Trolling With The Best Anglers

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May 21, 2013
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King mackerel are feisty, fun, and usually quite willing to bite. Trolling is the top watch to catch them.

Hopefully you have already performed your annual trolling seasonal prep on all of your gear from roller guides to rodholders. Your tackle needs just as much TLC as your boat and its powerplant, especially if you do your fishing in saltwater. So assuming your hooks are sharp and your reels are lubed, now you’ll want to take these five trolling tips into consideration.

1. Troll cross-current to eliminate the need for tweaking speed. If you troll down-current and up-current without modifying your engine’s RPM, in one direction or the other you’re bound to be moving at a less-than-perfect rate. Get your lures moving just right as you troll cross-current, however, and when you turn around you’ll still be doing the ideal speed.

2. Rig up with braid. Trolling is one application where braid shines – the absence of stretch means the fish is more likely to hook itself on the strike. Just remember to back the drags off a bit, to prevent break-offs or hooks tearing out.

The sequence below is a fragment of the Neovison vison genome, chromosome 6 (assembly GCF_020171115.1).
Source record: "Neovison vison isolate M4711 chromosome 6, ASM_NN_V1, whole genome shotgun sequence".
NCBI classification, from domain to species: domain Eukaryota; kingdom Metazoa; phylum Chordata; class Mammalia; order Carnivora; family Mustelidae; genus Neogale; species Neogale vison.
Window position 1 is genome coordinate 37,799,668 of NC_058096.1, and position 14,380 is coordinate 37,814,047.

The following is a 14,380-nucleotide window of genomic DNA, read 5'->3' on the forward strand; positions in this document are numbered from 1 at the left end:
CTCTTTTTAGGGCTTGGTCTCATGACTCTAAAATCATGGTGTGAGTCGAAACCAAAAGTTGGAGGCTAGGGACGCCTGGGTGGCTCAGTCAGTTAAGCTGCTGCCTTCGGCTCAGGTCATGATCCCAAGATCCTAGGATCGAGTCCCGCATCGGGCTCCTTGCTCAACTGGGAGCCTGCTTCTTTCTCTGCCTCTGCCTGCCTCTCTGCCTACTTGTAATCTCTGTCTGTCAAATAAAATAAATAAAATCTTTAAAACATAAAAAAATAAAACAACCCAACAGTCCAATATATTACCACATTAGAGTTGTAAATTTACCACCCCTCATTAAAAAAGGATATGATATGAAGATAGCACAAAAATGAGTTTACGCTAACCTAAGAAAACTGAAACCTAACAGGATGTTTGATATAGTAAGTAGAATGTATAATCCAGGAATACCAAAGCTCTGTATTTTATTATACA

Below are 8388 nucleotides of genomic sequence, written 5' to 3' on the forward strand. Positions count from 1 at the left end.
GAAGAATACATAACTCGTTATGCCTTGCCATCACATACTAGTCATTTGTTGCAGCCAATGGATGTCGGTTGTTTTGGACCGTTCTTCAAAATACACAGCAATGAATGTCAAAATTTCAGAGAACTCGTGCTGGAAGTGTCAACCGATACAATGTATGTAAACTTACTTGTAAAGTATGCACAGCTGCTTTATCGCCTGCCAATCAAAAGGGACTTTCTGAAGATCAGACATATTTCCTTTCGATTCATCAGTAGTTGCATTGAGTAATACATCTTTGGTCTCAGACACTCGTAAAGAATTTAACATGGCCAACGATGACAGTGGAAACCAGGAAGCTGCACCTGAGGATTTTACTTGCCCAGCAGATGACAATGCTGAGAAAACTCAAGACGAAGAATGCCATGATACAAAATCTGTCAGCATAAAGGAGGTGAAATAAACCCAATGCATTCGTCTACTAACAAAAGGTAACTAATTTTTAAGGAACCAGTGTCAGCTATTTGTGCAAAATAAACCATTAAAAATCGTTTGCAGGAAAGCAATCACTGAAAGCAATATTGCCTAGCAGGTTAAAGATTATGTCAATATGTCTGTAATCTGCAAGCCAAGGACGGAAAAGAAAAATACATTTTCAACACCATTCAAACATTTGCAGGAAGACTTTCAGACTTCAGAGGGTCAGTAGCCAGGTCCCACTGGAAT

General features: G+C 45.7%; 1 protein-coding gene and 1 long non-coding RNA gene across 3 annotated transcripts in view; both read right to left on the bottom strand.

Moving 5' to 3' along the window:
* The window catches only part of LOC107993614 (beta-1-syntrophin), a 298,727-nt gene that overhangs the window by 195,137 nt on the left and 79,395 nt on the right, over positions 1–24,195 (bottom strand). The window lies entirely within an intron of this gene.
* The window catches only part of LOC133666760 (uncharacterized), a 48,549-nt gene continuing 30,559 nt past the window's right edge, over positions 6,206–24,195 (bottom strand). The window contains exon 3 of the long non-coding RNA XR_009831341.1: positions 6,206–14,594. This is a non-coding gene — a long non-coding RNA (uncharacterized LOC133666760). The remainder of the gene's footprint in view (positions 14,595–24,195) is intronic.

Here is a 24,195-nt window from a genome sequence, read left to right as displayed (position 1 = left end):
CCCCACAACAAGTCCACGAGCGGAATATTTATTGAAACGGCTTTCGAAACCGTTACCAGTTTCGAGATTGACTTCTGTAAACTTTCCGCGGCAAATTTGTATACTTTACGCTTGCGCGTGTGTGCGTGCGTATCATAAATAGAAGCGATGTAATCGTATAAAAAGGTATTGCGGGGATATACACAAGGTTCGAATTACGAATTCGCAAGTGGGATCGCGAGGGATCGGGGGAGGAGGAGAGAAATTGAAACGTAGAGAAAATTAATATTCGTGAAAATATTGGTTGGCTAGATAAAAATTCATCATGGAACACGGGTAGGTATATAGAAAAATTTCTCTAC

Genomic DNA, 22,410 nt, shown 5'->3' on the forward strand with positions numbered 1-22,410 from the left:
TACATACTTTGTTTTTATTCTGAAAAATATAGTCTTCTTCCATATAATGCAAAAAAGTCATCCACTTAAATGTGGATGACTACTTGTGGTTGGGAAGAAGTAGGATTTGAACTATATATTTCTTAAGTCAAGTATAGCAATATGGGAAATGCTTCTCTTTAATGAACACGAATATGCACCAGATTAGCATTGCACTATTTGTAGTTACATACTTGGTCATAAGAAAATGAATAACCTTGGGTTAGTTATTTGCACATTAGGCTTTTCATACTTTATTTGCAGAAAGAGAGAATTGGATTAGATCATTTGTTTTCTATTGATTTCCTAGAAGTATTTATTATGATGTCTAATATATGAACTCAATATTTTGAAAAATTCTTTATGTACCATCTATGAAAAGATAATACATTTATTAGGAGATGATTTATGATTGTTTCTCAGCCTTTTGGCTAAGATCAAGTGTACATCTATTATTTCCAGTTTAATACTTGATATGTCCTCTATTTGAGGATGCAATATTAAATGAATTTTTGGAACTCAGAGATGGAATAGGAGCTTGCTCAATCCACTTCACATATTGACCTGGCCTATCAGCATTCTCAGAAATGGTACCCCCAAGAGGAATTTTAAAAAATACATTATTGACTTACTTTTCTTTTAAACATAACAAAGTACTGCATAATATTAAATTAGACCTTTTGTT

3. Always set your temp guage to graphic, not numeric, display. That way you can tell at a glance when you’ve gone through an area with a significant temperature change. If the temp is displayed with a number, you’ll have to be looking at the fishfinder at just the right moment to notice the change.

4. Zig-zag often, especially when fish are on the meter at slightly deeper depths than your lures are running at. Those turns will give your lures a moment or two to sink, and give you the ability to vary depth on a whim.

5. When trolling with spoons, make sure you use a ball-bearing swivel. Regular barrel swivels just aren’t smooth enough to prevent line twist, but ball-bearing swivels will do the trick.

Trolling spoons is a great way to catch fish like this Spanish mackerel – but only if you have a ball-bearing swivel in-line.

Lenny Rudow


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